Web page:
Use of Social Media to Reach to Donors
Prior to the COVID-19 pandemic, donor engagement used to take many forms: luncheons, dinners, phone calls, cocktail parties, site tours, and meetings with recipients. While in-person meetings and events are no longer possible, charities are finding inventive ways to engage donors; one such way is social media.
Social media has always been used to reach donors, but during this time it is even more important. People have more time on their hands and are spending more time on social media. Hence, charities are conducting more and more fundraising drives via Facebook, Instagram, and even Twitter.
This is the time to increase content production to ensure your board and donors are kept apprised of new developments and fundraising drives. Your social media channels should be populated with new content as often as possible. Heartwarming stories showcasing how donors’ funds have helped are always of interest.
Educational, Performance and Outreach Programs
While some charities’ educational and outreach programs have been put on hold because of social distancing and stay at home regulations, many have now moved their scheduled educational programs online. In this way, they are able to continue servicing their clients.
Many charities have now moved in-person concerts and performances online. Some of these performances are free to view or “attend,” but the organization may ask their donors and those watching to make a contribution.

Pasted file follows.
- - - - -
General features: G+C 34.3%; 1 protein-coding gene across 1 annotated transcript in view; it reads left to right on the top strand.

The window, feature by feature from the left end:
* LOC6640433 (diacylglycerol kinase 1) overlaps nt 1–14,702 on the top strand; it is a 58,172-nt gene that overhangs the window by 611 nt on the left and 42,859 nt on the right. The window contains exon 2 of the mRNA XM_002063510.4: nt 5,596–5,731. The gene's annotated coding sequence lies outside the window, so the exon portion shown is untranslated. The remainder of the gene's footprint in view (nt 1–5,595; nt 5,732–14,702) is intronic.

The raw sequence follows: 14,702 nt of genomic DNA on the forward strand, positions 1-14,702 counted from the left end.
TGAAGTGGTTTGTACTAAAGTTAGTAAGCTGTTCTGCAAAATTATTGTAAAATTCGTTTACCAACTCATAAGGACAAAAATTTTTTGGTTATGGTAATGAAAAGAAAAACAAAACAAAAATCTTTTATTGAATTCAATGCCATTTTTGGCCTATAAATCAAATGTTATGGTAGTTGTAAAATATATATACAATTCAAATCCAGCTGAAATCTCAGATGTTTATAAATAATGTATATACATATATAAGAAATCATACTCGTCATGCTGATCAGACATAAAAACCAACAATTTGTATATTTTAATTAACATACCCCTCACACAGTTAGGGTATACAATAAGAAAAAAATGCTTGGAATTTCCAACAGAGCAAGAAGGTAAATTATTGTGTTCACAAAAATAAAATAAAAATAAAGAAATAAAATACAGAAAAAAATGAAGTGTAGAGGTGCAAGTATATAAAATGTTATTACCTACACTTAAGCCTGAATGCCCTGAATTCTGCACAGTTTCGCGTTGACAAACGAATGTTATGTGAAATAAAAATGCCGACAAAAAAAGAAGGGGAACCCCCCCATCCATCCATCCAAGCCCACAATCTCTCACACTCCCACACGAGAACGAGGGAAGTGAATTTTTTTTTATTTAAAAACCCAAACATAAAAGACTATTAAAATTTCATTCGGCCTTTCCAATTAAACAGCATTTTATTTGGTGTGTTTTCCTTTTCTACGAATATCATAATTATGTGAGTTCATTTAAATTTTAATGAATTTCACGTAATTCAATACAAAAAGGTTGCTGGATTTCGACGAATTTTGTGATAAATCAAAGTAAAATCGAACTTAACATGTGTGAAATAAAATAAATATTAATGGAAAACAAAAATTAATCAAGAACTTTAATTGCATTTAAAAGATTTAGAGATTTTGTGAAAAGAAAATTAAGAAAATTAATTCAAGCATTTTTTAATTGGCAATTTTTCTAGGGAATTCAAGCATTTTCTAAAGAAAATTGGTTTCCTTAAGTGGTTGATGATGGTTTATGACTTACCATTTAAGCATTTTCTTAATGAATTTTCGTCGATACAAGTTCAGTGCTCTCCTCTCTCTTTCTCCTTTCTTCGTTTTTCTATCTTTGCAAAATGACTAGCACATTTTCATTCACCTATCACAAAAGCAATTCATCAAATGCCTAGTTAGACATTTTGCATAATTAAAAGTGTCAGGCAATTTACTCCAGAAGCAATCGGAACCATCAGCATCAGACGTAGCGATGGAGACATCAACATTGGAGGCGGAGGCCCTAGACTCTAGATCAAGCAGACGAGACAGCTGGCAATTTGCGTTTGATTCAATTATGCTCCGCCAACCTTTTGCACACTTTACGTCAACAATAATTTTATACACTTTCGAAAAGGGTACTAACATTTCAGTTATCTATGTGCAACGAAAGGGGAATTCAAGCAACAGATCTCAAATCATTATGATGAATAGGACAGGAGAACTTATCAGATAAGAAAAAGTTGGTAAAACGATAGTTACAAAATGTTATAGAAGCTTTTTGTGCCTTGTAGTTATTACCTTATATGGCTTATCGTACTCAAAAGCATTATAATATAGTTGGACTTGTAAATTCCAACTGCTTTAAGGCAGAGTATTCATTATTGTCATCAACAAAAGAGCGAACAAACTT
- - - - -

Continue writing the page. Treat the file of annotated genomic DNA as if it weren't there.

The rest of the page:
Engage with the Media
The media can play a key role in promoting the work of a charity during this time of crisis.
Television interviews are particularly important, and most are now conducted on Skye or Zoom, making them easier than ever – although in-person interviews are beginning to reoccur.
Media, whether it is broadcast, print or online coverage, will help get your message out. Your organization’s President or Executive Director may want to invite a select group of reporters to attend a conference call for a “Fireside Chat” that updates them on your current work. If they do not want to invite them to attend, they can send a recording or email to a key media group.
About the author:
Jean Shafiroff is one of New York’s leading philanthropists and the author of “Successful Philanthropy: How to Make a Life by What You Give.” Frequently referred to as the First Lady of New York Philanthropy, she serves on the boards of the New York City Mission Society, Southampton Hospital Association, French Heritage Society, Couture Council (Museum of the Fashion Institute of Technology), Southampton Animal Shelter Foundation Honorary Board and Global Strays. She is a National Spokesperson and Ambassador for the American Humane Society’s Feeding American Program and an Honorary Trustee of the Jewish Board, where she has served for 28 years. She is a New York Women’s Foundation board alumnus and remains very involved in the work of the foundation. An expert on giving, Shafiroff believes that it’s a business’ duty to give back both locally and globally.